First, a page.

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I have NO idea what I'm doing :). I'm looking to buy some pots/pans for my appartment (just moved out). Considering these:

http://www.amazon.com/Cuisinart-MCP-12-MultiClad-Stainless-12-Piece/dp/B0007KQZWU/ref=lh_ni_t

I want to spend under $250 and this seems like a good value for my money. Wanted to check with some experts before I take the plunge.

I'd ideally like to be able to washing machine whatever I buy...

Thanks!

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Don't buy a set. It always has pieces you'll never use. Start with one pan and one pot, and add other pieces whenever you need them, depending on what you cook (you'll find that out over time). –  rumtscho Oct 8 '11 at 17:44
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In that case, a microwave and a bowl should be fine :) –  coergo Oct 8 '11 at 19:24
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What do you like to cook? –  Cos Callis Oct 8 '11 at 21:20
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possible duplicate of Questions about cookware set –  Bob Oct 9 '11 at 13:31
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FWIW the first pots and pans I bought were a set (Cuisinart stainless steel), I was able to get a large set for cheaper than trying to assemble half the set buying the same parts a la carte. Mind you, I'd been looking for good sales for a couple of weeks before I bought anything. The only thing I don't use in the set is the spaghetti strainer (which I tried a couple times but I just don't like it), but otherwise everything gets some usage. –  FrustratedWithFormsDesigner Oct 9 '11 at 15:21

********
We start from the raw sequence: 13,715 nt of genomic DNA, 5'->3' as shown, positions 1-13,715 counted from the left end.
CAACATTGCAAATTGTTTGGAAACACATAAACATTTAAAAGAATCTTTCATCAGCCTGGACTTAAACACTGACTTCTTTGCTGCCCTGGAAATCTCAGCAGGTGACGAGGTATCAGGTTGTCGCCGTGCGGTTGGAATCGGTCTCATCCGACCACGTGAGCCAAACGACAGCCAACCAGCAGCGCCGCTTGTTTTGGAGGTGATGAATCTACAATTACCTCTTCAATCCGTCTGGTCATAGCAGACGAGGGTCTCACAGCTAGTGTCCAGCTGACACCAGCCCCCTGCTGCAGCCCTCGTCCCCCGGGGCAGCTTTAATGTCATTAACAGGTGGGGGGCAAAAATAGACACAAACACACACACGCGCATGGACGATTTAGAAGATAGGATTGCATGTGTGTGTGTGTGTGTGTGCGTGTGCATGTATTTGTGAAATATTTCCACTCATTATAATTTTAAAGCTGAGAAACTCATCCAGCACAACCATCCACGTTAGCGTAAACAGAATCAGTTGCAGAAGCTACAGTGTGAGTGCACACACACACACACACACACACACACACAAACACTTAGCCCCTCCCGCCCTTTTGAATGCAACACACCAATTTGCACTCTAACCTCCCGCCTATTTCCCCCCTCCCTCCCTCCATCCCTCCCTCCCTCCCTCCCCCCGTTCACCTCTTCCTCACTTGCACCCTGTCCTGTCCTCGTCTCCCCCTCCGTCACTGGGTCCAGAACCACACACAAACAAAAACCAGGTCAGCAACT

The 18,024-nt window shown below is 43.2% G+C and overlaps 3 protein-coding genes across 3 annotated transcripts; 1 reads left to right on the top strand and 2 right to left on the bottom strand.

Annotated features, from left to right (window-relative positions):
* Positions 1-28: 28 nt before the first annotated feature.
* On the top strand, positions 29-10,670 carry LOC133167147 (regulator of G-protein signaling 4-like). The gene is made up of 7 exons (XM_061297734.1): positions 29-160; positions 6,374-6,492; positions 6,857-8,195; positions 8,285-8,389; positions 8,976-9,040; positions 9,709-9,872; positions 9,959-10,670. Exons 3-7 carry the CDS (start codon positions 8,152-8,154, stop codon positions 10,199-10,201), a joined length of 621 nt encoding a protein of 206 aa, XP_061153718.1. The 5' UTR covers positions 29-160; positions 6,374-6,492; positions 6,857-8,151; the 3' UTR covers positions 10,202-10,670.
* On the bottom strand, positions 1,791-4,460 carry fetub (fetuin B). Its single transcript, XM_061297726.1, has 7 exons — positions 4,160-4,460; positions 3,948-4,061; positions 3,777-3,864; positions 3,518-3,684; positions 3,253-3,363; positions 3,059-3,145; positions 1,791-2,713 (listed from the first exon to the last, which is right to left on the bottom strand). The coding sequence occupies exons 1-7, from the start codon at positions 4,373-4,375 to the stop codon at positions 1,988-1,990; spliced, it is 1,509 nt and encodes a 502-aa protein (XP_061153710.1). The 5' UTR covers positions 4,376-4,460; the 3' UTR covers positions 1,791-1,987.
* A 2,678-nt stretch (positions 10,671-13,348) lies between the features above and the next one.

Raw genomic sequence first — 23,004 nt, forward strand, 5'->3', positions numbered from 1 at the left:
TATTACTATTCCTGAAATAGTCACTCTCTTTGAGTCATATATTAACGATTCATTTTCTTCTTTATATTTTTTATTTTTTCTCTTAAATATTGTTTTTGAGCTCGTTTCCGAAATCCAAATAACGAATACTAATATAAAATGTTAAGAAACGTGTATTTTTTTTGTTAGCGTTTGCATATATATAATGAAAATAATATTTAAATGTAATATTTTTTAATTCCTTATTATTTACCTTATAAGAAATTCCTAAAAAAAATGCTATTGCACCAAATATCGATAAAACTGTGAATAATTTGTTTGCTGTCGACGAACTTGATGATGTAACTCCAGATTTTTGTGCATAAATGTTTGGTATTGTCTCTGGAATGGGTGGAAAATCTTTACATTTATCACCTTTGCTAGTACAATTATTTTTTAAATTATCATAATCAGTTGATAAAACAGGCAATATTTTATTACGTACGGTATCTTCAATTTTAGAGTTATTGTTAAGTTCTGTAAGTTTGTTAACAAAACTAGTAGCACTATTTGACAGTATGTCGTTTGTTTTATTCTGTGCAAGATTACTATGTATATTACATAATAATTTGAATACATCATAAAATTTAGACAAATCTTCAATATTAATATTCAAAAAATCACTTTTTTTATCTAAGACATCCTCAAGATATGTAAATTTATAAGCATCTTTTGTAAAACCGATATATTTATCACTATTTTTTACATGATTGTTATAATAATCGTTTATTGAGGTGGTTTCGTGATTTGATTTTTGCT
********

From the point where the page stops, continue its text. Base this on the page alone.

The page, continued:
7 Answers 7

Syrion has already provided some good advice, but I think I can expand it. Note: I live alone and cook for one. And there are a few pieces I use every time. I have more, but I only use them when the primary tool for a task is busy because I am making an involved recipe consisting of multiple components. Beginning cooks seldom make such recipes. So here the list of the minimal setup which will get you through most cooking.

  1. Pans The minimum is one ceramic coated pan. They are non-stick and can be heated to 400°C, so they are usable for everything you'll fry. The downside is that they are expensive and lose their non-stickiness over time. So you might want to go with two pans: one standard non-stick (PTFE) for eggs (can't be heated too much) and one normal pan for everything else - cast iron if you are willing to take care of it, else stainless steel. Invest in the thickest bottom you can find, 8 mm is a good starting point. As for size, I don't see why you'd need a big pan if you cook small amounts, my primary pan is 8 inch.
  2. Pots Don't buy any. Buy an enameled dutch oven for everything you will boil and simmer. If you live in the USA, you can get a decent size for $50, in Europe the situation is worse, only the expensive brand name stuff is available. An OK size for a single household is 3 liters. If you find yourself often cooking dishes which need two pots (e.g. pasta with a cooked sauce), get additionally a deep sauce pan, SS needs the least maintenance. Again, look for a thick bottom.
  3. Oven pan It is for casseroles, roasts, moussakas, lasagnes etc. You can also bake in it - savory things like quiches and filled breads, but also sweet pastries, pies and cake layers. Round is the most versatile shape. A size around 22 to 26 cm diameter and 4-5 cm depth is good for almost everything. As for the material, I prefer porcelain, it ensures a slower, more even baking. It can also be used in the microwave. If you get metal, you can first brown your onions and meat in it in stovetop, then add the veggies and shove it into the oven.